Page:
One of my problems is distraction. I’ll be crunching data for a report or presentation and stumble on a tangential piece of data that is interesting. For example, the new annual Labour Force Survey data for 2017 recently came out and includes some interesting trends. But I decided to go back 40 years to look at long term trends. In 1977, I was 10 and used to walk to the convenience store in lower Lincoln near the airport to buy grape and orange flavoured potato chips. I suspect only a handful of my readers will remember that short-lived but interesting snack food trend.
Since 1997 as you would expect, the male and female workforce in New Brunswick has essentially converged. In 1977 there were 181 men working in New Brunswick for every 100 women. In 2017 it was 103 men for every 100 women.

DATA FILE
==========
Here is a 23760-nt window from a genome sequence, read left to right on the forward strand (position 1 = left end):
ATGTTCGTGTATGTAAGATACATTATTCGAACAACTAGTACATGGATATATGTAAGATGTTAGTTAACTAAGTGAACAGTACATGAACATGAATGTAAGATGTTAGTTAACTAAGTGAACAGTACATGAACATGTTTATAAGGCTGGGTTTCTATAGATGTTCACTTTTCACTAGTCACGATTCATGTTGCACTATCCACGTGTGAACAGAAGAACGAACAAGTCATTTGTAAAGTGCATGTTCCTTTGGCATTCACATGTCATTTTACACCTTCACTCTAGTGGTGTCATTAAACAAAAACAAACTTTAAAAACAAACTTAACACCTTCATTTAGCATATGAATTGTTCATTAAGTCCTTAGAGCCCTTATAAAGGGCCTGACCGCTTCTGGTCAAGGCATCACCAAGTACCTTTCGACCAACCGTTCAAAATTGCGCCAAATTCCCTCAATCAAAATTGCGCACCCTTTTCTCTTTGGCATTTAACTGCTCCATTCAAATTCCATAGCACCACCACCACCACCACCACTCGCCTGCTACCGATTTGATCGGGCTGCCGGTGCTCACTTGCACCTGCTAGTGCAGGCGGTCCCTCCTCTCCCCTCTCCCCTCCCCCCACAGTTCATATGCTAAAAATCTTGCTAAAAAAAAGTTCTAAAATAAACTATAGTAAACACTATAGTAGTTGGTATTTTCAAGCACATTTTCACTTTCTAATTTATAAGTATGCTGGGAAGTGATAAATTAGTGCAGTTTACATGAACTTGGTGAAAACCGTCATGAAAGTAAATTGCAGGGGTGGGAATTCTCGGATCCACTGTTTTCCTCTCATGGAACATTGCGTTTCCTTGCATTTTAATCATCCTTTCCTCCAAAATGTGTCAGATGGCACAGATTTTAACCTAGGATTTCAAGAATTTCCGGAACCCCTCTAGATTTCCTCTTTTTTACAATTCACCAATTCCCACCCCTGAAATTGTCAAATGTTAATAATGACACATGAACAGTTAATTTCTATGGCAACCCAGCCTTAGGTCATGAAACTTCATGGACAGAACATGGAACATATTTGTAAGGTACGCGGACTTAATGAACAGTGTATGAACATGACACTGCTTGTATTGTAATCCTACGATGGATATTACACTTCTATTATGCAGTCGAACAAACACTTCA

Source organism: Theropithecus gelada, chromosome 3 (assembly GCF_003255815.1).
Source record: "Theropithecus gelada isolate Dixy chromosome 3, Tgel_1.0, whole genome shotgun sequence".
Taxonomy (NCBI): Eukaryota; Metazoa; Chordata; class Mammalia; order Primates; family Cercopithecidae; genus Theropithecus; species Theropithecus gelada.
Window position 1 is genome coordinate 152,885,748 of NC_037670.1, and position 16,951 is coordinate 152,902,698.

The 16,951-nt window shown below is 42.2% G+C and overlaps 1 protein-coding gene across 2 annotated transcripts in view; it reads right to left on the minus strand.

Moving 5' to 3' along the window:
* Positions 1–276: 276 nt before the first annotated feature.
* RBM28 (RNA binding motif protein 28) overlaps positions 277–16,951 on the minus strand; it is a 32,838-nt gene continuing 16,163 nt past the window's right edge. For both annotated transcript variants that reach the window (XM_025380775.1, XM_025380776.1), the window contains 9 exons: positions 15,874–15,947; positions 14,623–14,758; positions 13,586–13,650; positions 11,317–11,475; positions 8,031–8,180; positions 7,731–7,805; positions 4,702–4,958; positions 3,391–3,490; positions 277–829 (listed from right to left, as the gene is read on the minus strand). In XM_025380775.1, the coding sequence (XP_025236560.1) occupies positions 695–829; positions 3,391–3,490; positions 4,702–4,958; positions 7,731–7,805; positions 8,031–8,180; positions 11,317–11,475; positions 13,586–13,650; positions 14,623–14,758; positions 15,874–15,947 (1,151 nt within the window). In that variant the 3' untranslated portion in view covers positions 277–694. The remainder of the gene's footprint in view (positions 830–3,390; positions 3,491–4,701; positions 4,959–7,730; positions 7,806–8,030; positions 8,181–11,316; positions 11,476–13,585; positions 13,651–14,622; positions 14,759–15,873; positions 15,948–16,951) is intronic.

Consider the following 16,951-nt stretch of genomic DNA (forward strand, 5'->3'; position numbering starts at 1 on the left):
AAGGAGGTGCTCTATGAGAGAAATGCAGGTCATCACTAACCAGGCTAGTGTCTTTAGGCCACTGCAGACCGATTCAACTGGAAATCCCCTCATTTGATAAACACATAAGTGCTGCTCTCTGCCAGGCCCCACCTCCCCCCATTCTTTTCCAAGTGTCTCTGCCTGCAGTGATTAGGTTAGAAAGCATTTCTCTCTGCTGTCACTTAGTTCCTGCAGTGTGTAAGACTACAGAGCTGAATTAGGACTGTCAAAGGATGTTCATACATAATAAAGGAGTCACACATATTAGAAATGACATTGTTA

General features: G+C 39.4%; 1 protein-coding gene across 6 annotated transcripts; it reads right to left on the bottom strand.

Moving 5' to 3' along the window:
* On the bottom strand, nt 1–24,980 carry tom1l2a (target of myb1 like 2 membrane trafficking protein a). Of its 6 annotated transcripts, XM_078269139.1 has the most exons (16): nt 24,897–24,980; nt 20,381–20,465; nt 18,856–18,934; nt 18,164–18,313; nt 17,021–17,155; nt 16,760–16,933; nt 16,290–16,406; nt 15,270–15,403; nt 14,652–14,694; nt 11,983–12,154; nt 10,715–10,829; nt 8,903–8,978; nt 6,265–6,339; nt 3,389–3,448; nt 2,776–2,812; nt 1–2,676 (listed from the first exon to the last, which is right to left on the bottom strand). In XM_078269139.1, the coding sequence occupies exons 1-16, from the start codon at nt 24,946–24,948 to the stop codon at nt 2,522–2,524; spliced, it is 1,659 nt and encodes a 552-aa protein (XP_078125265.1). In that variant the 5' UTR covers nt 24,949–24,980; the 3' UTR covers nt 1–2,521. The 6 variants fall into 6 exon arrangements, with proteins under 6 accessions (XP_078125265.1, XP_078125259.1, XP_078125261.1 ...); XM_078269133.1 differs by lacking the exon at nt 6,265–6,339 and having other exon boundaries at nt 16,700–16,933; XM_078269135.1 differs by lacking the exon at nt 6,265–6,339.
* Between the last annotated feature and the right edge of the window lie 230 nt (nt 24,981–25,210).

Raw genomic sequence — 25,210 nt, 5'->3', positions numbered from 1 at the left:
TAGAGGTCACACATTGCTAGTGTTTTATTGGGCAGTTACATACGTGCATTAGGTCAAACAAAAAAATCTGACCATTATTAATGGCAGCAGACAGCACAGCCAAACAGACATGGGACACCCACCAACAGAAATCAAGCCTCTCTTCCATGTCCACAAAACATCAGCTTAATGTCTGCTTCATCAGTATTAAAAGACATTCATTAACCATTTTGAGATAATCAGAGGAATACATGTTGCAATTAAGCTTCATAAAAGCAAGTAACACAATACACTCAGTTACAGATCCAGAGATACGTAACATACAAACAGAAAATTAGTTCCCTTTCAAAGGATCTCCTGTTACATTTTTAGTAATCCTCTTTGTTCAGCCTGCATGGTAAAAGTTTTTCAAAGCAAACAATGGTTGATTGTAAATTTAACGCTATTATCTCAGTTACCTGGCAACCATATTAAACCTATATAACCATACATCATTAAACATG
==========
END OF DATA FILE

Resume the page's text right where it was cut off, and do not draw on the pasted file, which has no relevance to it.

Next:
But most of the net growth in the female workforce has been concentration in a few sectors. As the table below shows, 40 years later than are 5,300 more men working in health care and social assistance but more than 33,000 more women. If you think there are more men in education these days you would be wrong. The distribution may have changed (i.e more male high school teachers) but the overall number of men in education has not changed in 40 years while the number of women has risen by nearly 9,000.
There are fewer men working in public administration in 2017 as there were 40 years ago. women have accounted for all the net employment growth in public administration over 40 years. In fact, if you add health care, public administration and education there are just under 5,000 more men working in those public sectors but nearly 49,000 more women.
Women still are not going into construction and manufacturing in any serious way. The incremental number of men in professional and business services has out-paced women over the 40 year period. Along with construction, those three sectors are the only industries where men have outpaced women in net growth.